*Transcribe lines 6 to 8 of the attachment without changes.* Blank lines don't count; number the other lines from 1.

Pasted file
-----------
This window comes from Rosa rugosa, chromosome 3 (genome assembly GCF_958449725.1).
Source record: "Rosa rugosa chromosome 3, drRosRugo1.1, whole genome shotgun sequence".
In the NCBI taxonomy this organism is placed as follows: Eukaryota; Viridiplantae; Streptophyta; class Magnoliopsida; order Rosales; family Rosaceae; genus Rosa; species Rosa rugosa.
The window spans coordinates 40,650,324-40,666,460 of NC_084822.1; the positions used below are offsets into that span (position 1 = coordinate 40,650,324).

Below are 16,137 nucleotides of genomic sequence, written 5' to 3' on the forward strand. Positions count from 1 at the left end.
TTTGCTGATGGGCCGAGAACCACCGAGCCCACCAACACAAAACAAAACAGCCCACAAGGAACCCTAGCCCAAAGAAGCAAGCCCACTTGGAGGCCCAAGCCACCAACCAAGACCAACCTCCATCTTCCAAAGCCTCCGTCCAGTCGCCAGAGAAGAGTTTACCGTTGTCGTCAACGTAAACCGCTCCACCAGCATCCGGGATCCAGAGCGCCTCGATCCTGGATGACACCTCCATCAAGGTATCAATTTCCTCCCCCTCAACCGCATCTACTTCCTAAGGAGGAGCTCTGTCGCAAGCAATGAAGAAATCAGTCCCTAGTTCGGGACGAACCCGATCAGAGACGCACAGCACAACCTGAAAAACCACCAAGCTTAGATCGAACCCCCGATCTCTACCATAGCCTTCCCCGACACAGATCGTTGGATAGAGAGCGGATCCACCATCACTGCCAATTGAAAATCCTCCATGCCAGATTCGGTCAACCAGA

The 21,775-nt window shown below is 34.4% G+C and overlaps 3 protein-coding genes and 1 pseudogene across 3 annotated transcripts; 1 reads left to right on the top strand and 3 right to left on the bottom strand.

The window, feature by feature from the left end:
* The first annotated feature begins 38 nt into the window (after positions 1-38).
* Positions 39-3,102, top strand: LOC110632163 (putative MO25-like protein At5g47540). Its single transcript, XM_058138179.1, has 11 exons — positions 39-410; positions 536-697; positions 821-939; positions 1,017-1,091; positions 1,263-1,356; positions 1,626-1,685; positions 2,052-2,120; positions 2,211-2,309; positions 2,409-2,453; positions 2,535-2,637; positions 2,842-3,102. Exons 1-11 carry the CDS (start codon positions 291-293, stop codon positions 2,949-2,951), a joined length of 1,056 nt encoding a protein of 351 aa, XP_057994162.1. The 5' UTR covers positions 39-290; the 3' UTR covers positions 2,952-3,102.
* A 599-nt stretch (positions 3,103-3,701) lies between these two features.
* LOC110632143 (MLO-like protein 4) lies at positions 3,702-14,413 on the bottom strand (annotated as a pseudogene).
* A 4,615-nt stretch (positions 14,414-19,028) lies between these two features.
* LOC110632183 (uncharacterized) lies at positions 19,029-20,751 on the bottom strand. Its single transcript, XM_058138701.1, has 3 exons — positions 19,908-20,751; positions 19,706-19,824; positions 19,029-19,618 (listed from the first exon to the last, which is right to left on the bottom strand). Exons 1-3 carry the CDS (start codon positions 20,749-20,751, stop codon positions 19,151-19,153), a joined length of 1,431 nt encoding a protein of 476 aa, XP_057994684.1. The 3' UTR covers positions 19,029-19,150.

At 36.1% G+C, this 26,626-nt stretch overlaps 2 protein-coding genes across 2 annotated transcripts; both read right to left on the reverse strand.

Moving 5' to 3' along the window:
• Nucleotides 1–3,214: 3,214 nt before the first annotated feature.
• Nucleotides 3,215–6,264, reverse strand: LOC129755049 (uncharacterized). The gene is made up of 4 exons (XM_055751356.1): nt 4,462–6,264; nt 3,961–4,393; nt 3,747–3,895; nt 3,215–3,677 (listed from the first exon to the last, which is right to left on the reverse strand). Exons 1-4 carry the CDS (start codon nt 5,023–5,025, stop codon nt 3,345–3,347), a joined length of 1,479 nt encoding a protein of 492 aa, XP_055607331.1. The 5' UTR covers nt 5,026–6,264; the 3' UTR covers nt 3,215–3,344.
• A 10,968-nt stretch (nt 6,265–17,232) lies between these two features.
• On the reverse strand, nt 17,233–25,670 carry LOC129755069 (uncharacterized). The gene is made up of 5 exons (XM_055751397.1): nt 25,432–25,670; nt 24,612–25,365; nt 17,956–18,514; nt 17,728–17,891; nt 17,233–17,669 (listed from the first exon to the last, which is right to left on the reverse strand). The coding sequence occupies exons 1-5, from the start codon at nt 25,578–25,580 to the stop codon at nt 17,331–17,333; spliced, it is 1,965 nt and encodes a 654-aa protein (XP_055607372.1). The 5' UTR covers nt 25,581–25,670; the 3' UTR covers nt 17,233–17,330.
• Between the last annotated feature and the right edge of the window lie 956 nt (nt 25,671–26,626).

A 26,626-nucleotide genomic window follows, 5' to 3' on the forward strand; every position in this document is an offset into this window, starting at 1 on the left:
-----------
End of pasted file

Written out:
TTTGCTGATGGGCCGAGAACCACCGAGCCCACCAACACAAAACAAAACAGCCCACAAGGAACCCTAGCCCAAAGAAGCAAGCCCACTTGGAGGCCCAAGCCACCAACCAAGACCAACCTCCATCTTCCAAAGCCTCCGTCCAGTCGCCAGAGAAGAGTTTACCGTTGTCGTCAACGTAAACCGCTCCACCAGCATCCGGGATCCAGAGCGCCTCGATCCTGGATGACACCTCCATCAAGGTATCAATTTCCTCCCCCTCAACCGCATCTACTTCCTAAGGAGGAGCTCTGTCGCAAGCAATGAAGAAATCAGTCCCTAGTTCGGGACGAACCCGATCAGAGACGCACAGCACAACCTGAAAAACCACCAAGCTTAGATCGAACCCCCGATCTCTACCATAGCCTTCCCCGACACAGATCGTTGGATAGAGAGCGGATCCACCATCACTGCCAATTGAAAATCCTCCATGCCAGATTCGGTCAACCAGA

The 21,775-nt window shown below is 34.4% G+C and overlaps 3 protein-coding genes and 1 pseudogene across 3 annotated transcripts; 1 reads left to right on the top strand and 3 right to left on the bottom strand.

The window, feature by feature from the left end: